Those of us who have committed ourselves to being followers of Jesus, the Light of the world as He referred to Himself, find He has two opposite effects on us. On the one hand, He brightens up life, brings joy, and illuminates with insight and truth for us. On the other hand, like the light shining through the window, He exposes our imperfections, what the Bible calls sin; some of that insight and truth I just mentioned, particularly about ourselves, isn’t always pleasant to see. But it’s good that we see it!

Ironically, the more we grow in our relationship to our holy God the more we have a growing awareness that we’re not very holy ourselves! The Christian writer of more than a century ago, J. C. Ryle, wrote, “The most eminent saints of God in every age have always been the very last to lay claim to it [of being saints]! On the contrary, they have always had the deepest sense of their own utter unworthiness and imperfection. The more spiritual light they have enjoyed, they have seen their own countless defects and shortcomings.”

That may seem depressing, but it’s really not! Our growing awareness of how far we fall short allows us to have a growing experience of God’s grace and mercy! This in turn results in an authentic humility before God and around others; this is good!

Another benefit of exposure to the Ultimate Light is that we see where we need to still change to be more the person God has designed us to be! This too is good!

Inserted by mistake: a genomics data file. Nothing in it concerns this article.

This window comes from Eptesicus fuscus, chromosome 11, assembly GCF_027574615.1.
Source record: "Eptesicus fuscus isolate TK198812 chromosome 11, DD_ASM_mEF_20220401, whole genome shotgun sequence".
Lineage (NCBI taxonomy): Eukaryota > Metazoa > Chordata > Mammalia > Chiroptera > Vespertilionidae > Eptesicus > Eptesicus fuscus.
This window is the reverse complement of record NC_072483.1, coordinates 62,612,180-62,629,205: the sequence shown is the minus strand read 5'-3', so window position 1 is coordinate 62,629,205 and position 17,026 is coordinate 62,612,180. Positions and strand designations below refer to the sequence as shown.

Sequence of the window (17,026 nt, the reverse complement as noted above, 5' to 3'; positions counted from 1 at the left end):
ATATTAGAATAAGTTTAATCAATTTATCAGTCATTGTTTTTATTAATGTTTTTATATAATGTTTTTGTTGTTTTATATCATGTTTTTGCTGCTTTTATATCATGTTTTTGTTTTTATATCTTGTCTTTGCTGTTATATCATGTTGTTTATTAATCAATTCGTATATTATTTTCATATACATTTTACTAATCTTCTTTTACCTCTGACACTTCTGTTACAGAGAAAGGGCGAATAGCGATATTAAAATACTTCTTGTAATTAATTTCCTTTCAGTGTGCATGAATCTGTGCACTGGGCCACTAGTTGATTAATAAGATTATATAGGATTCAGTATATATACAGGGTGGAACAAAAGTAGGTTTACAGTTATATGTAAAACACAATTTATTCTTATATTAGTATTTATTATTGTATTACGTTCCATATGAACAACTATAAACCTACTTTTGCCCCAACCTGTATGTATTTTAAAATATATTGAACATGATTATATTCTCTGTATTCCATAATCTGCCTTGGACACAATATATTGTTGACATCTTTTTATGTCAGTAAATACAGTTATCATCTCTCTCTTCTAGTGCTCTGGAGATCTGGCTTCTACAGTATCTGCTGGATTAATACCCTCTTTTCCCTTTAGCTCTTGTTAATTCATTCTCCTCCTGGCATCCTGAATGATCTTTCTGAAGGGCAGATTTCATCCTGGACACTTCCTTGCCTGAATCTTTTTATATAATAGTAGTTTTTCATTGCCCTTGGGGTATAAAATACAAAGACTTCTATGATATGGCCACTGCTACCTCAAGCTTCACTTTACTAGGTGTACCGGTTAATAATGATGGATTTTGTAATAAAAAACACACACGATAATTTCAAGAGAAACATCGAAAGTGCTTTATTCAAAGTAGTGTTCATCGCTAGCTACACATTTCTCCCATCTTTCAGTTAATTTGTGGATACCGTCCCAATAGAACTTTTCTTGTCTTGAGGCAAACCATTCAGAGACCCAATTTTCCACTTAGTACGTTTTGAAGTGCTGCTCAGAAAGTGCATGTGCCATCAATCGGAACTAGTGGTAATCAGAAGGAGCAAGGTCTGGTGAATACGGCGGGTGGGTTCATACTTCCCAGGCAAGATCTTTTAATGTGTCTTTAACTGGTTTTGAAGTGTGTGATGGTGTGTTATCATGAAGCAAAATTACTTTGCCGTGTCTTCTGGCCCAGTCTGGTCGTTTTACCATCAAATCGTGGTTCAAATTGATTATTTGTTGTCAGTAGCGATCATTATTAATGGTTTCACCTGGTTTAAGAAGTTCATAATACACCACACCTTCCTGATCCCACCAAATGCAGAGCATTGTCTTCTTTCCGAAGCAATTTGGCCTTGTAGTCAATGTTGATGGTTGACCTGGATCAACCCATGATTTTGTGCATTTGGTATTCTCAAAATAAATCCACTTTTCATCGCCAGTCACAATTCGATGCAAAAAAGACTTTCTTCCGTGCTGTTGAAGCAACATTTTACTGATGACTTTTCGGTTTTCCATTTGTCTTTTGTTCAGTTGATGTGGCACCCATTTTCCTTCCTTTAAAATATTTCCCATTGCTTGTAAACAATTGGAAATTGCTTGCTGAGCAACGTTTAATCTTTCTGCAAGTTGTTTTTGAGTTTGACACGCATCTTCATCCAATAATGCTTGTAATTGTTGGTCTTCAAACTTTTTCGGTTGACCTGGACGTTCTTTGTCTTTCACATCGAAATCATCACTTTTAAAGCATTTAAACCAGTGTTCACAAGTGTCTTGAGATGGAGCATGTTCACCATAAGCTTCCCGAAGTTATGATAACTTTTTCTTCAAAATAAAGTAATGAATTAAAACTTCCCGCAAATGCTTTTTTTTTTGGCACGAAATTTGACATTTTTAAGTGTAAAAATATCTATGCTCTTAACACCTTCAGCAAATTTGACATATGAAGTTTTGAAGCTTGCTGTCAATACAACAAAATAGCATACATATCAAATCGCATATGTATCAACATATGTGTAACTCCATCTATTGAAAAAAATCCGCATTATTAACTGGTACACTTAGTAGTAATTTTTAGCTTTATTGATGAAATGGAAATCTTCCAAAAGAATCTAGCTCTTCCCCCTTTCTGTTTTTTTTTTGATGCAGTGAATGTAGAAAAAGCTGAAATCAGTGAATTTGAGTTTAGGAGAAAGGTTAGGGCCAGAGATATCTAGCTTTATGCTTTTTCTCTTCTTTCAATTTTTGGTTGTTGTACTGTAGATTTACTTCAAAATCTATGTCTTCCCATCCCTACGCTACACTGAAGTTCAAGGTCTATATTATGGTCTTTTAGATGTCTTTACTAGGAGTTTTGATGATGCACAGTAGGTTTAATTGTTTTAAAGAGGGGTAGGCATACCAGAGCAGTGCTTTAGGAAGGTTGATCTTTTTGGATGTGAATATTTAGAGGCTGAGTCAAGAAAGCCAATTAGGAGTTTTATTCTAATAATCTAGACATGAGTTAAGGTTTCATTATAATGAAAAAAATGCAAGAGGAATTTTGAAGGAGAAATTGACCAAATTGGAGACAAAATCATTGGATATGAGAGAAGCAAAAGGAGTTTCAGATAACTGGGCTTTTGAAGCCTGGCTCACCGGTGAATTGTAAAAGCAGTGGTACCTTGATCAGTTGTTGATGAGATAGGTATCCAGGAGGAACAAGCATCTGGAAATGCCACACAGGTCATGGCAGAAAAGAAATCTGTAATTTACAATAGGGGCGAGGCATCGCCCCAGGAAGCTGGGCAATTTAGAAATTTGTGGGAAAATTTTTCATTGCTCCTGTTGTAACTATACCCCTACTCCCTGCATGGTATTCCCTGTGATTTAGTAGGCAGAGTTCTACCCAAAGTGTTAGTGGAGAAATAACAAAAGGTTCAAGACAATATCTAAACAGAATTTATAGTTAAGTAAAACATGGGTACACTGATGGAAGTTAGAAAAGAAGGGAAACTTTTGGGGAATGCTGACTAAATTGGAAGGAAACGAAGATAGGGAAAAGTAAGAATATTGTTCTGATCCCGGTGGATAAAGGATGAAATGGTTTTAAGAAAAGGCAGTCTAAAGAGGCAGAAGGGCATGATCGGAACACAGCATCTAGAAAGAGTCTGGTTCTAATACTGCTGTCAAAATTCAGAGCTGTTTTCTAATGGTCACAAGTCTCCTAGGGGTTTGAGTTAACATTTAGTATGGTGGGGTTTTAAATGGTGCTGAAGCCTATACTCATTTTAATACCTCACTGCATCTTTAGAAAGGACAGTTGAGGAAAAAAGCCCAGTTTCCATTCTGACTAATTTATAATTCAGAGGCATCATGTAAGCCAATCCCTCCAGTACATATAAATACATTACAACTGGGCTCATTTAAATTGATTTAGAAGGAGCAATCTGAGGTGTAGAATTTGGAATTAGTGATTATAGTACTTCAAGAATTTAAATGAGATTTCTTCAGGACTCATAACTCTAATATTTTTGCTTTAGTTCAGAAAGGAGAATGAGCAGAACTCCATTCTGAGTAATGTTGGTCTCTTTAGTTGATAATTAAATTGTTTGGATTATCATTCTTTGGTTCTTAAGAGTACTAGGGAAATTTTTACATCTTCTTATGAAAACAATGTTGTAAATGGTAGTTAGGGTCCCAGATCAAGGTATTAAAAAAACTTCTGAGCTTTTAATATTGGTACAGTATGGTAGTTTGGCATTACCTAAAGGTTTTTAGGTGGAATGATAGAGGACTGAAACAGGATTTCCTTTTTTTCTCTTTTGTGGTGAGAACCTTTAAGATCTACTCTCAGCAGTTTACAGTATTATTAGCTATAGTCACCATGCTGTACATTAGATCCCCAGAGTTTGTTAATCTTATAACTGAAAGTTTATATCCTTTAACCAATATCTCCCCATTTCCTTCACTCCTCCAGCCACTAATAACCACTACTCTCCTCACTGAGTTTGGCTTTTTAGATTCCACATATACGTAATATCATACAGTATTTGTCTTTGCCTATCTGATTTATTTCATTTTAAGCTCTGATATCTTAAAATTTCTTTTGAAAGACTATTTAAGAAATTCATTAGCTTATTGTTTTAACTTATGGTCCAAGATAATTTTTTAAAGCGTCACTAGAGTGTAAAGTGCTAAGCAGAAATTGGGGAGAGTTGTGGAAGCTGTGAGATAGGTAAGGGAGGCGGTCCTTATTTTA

On that morning when I stood back and gazed at the sun-illuminated window, with all of its streaks, smears, and smudges, it got me to thinking about what I’ve just shared with you. I thought it would be good if you thought about it too, because it’s all good!

Jesus said, “I am the light of the world. Whoever follows me will never walk in darkness, but will have the light of life.” John 8:12

Well of the Heart — A Faith Fable

Max, his wife Izzy, and their son, seven-year-old Theodore, lived in a cabin nestled in rolling hills among a stand of pines. Their large garden and small fields provided most of their food, including feed for their milk cow, several pigs, and a flock of chickens. Fresh, drinkable water came from a deep well, protected by a round rim of rock. The well was covered with a small roof from which hung a pulley and rope with a bucket attached to the rope by which they drew water.

For several days the water from the well had tasted foul, possessed a slight odor, and was cloudy rather than crystal clear. Max had a theory as to why their water had turned bad.

One evening he discreetly followed his son Theodore as he headed down the path from the house with the daily pail of table scraps and other garbage. It was his job every evening to serve the contents of the pail to the pigs. The pig pen’s location was quite a distance down a steep path, thus preventing the odor of the pen from reaching the family’s cabin. The last few days Max had noted that it had taken his son less time than usual for him to make the round trip with the pail.

Max, staying a distance behind Theodore, watched as the boy approached the well on his way to the pig pen. Instead of passing the well the boy stopped and tossed the garbage from the pail down the well, turned, and started back toward the cabin.

His father stepped out from behind a tree, startling his son. “Why did you throw the garbage down the well?” the father asked.

Theodore, red-faced with embarrassment and hanging his head in shame, mumbled, “Because it’s so far to the pig pen. It was easier to toss it down the well.”

“How long have you been doing this?” the father asked.

“A few days,” the son replied.

“We drink from that well,” the father explained. “You can’t put garbage down the well and then expect to get fresh water from the well.”